Aidan O’Brien has squad to overhaul Bobby Frankel’s Group One record
Sunday 7 May 2017
Andy Stephens looks at Aidan O'Brien's Ballydoyle firepower after Churchill and Winter handed him his third Guineas double at Newmarket and analyses whether Bobby Frankel's record of 25 Group or Grade Ones in a calendar year is in jeopardy from the Ballydoyle maestro.
Different day, same result.
The Coolmore juggernaut again flattened its rivals on the Rowley Mile on Sunday and the bad news for those trying to halt the momentum of Aidan O’Brien over the summer is that he is only just getting warmed up.
The victory of ante-post gamble Winter in the QIPCO 1000 Guineas, at the expense of stablemate Rhododendron, came 24 hours after Churchill had made a successful reappearance for the same all-conquering connections in the 2000 Guineas.
Seventh Heaven and Somehow also won significant prizes with ease at Headquarters over the weekend, and with the stable enjoying a one-two-three in the Derrinstown Stud Derby Trial at Leopardstown this felt like one-way traffic with the lights green at every junction.
Those seeking variety over the months ahead may be in for slim pickings.
You name it, O’Brien has the ante-post favourite for it. The market leader, or in some instances market leaders, for the Irish 1000 Guineas, Irish 2000 Guineas, Derby, Oaks, Prince of Wales’s Stakes, St James’s Palace Stakes, Gold Cup, Commonwealth Cup and Coronation Stakes all reside at Ballydoyle.
And that only takes us to the end of next month.
No trainer in the history of the sport has achieved so many top-tier wins as O’Brien - almost 300 now on the Flat and over jumps - and the foundations are in place for him to finally surpass Bobby Frankel’s record of 25 Group One/Grade One wins in a year.
O’Brien traded short last year in his global pursuit but his team ran out of puff in the autumn and early winter. He was left with a haul of 23, with 22 of them on the Flat and one over jumps.
Some will say it is early days to be talking about him pushing the boundaries this season but the horses he has at his disposal suggest it might be a formality.
Paddy Power offer 6-1 against him breaking the record but William Hill are less cautious and go 10-1. That latter price may just be the bet of the year.
Last year, the 13 horses who combined to provide O’Brien with his 22 winners at the highest level on the Flat were Minding (five wins), Highland Reel (two), Alice Springs (two), Seventh Heaven (two), The Gurkha (two), Churchill (two), Found, Deauville, Order Of St George, Rhododendron, Brave Anna, Caravaggio and Roly Poly.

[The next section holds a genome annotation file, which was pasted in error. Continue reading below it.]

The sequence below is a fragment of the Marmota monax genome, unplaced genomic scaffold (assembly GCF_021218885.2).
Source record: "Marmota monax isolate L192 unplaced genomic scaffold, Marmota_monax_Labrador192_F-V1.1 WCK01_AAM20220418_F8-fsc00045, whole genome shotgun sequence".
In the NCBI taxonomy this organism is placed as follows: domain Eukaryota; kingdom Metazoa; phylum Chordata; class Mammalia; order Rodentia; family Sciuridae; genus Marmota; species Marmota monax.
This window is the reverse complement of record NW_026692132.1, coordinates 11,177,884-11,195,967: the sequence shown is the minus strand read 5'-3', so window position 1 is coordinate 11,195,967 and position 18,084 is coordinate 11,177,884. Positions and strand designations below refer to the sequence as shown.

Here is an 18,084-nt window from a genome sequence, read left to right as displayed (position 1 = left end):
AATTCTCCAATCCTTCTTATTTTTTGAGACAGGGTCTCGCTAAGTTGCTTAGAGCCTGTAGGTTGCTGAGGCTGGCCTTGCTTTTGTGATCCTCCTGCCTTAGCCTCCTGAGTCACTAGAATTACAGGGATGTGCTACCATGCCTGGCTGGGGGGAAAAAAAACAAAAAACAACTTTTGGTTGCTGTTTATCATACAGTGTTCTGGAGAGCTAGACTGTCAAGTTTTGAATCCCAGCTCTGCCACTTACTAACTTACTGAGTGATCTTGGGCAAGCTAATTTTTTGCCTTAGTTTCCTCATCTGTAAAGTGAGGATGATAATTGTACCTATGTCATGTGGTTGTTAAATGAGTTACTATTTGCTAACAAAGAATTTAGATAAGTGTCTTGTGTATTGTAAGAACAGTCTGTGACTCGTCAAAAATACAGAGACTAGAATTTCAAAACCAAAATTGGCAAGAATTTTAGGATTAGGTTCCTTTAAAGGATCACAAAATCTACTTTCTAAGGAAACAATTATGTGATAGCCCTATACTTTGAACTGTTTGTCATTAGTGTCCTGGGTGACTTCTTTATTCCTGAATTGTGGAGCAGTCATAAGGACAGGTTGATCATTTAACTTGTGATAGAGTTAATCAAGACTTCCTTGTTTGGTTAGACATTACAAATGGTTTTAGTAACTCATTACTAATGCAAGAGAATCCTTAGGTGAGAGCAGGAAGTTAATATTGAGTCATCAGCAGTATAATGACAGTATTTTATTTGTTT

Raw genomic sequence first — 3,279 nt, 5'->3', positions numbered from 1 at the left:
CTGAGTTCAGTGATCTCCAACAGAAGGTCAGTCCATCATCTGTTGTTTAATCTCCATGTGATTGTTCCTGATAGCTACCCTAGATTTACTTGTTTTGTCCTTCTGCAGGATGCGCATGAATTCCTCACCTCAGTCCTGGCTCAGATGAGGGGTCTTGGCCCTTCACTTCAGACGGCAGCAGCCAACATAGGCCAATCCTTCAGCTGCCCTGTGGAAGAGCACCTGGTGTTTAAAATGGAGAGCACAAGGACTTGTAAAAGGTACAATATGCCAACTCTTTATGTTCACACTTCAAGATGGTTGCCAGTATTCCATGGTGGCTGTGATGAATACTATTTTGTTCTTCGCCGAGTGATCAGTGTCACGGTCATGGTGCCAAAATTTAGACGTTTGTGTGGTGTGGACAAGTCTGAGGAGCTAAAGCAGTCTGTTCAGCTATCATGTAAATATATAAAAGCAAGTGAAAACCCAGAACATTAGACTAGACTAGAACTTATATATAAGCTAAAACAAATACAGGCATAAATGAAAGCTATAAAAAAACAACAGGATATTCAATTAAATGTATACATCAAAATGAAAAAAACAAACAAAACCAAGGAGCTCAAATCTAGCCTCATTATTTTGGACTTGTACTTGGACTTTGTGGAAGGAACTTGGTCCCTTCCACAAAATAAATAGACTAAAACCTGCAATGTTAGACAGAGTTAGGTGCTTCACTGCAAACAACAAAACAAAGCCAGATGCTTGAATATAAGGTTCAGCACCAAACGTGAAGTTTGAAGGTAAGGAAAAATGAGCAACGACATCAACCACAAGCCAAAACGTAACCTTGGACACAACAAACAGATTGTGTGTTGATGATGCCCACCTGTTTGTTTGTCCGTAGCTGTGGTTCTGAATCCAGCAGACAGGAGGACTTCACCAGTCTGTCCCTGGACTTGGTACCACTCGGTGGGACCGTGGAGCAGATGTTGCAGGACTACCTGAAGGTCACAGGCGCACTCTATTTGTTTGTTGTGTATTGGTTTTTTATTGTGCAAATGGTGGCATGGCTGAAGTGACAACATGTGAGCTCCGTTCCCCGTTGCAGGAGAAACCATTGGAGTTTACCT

Found and The Gurkha have been retired but the other 11, responsible for 19 of the victories, remain in training.
That gives O’Brien a tremendous “A Team” and does not even include Winter, who came of age on Sunday.
The “B Team” consists of horses such as Cliffs Of Moher, Orderofthegarter, Venice Beach, US Army Ranger, Idaho, War Decree, Lancaster Bomber, Washington DC, Acapulco, Cougar Mountain, Douglas Macarthur, Yucatan and Capri.
It does need end there, of course, because then there is the untapped potential of O’Brien’s “C Team” - his late-maturing unraced or lightly raced three-year-olds plus his battalion of two-year-olds.
Last year, five juveniles combined to give him six Group One victories.
Traditionally, the weak link in O’Brien’s armour has been in the sprint division. The top prizes over five and six furlongs have gone begging but that could change over the months ahead. Acapulco, the Queen Mary Stakes and Nunthorpe runner-up who is 7-1 for the King's Stand Stakes, has joined the Ballydoyle ranks from Wesley Wardand it seems increasingly likely that the unbeaten Caravaggio will have his head turned in that direction.
Speaking exclusively to Racinguk.com, O’Brien said a decision over whether Caravaggio would contest the French 2,000 Guineas or instead be campaigned as a sprinter would be taken early this week.
The Lacken Stakes, a six-furlong race exclusively for three-year-olds at Naas on May 21, has already been identified as an alternative to a trip to Deauville.
“We will probably decide [which route to take] on Monday or Tuesday,” O’Brien said. “There’s a chance he might go sprinting. We are trying to split them up a little bit.
“He might fit into that [sprinting] slot, which would be great. He was a very exciting horse last year.”
Earlier, when asked about his domination, O’Brien typically deflected praise away from himself.
“We are a big team and I’m a small part of it,” he insisted. It is a familiar refrain.
“People [at Ballydoyle] take pride in what they do. It’s a massive team.
“We take one day at a time, that’s all we can do. We have beautifully-bred horses, they come from great bloodlines. Everyone all along the line is doing their best and, I think, enjoying what they are doing.”
Asked how he would view himself if it were him trying to keep up, he initially said: “I’m always very happy for everyone in every way.” Then, struggling over his words, he smiled, gave up and said: “You ask me very difficult questions. I’m not educated enough to be answering that one.”
If O’Brien does break Frankel’s record, which has stood since 2003, he intends doing it fairly.
On Saturday, there were some whispers about an element of team tactics in the 2,000 Guineas but O’Brien is very sensitive about the subject and, on Sunday, volunteered his thinking when it came to pacemakers.
“Usually in races if we have front-runners, or horses that are ridden we always strike them up in the middle,” he said. “By doing that everyone gets a clean shot.
“We always think we do our best, and that’s all we can do, fairly, you know what I mean? Listen, it still doesn’t always happen that way because things happen.”
Two down, 24 to go. Beware getting in the way of the O'Brien Group One-win machine.